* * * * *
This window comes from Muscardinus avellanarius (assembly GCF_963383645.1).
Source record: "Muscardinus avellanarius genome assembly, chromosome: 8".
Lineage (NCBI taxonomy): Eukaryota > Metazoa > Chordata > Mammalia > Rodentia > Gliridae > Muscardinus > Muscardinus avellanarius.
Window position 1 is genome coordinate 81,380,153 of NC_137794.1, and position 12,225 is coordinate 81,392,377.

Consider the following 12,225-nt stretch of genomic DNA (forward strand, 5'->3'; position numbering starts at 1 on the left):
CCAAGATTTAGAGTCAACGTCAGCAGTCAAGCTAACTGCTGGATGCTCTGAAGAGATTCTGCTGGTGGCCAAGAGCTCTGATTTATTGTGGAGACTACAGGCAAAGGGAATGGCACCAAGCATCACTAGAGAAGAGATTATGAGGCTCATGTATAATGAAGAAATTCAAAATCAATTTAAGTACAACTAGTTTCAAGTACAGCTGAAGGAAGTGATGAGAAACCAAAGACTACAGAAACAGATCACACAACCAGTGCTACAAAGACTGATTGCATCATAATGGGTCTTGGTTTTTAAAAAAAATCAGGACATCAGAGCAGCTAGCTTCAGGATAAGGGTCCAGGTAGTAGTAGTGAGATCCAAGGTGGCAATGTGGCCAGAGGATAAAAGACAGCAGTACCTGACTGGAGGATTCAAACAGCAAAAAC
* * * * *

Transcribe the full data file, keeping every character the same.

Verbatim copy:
This window comes from Muscardinus avellanarius (assembly GCF_963383645.1).
Source record: "Muscardinus avellanarius genome assembly, chromosome: 8".
Lineage (NCBI taxonomy): Eukaryota > Metazoa > Chordata > Mammalia > Rodentia > Gliridae > Muscardinus > Muscardinus avellanarius.
Window position 1 is genome coordinate 81,380,153 of NC_137794.1, and position 12,225 is coordinate 81,392,377.

Consider the following 12,225-nt stretch of genomic DNA (forward strand, 5'->3'; position numbering starts at 1 on the left):
CCAAGATTTAGAGTCAACGTCAGCAGTCAAGCTAACTGCTGGATGCTCTGAAGAGATTCTGCTGGTGGCCAAGAGCTCTGATTTATTGTGGAGACTACAGGCAAAGGGAATGGCACCAAGCATCACTAGAGAAGAGATTATGAGGCTCATGTATAATGAAGAAATTCAAAATCAATTTAAGTACAACTAGTTTCAAGTACAGCTGAAGGAAGTGATGAGAAACCAAAGACTACAGAAACAGATCACACAACCAGTGCTACAAAGACTGATTGCATCATAATGGGTCTTGGTTTTTAAAAAAAATCAGGACATCAGAGCAGCTAGCTTCAGGATAAGGGTCCAGGTAGTAGTAGTGAGATCCAAGGTGGCAATGTGGCCAGAGGATAAAAGACAGCAGTACCTGACTGGAGGATTCAAACAGCAAAAAC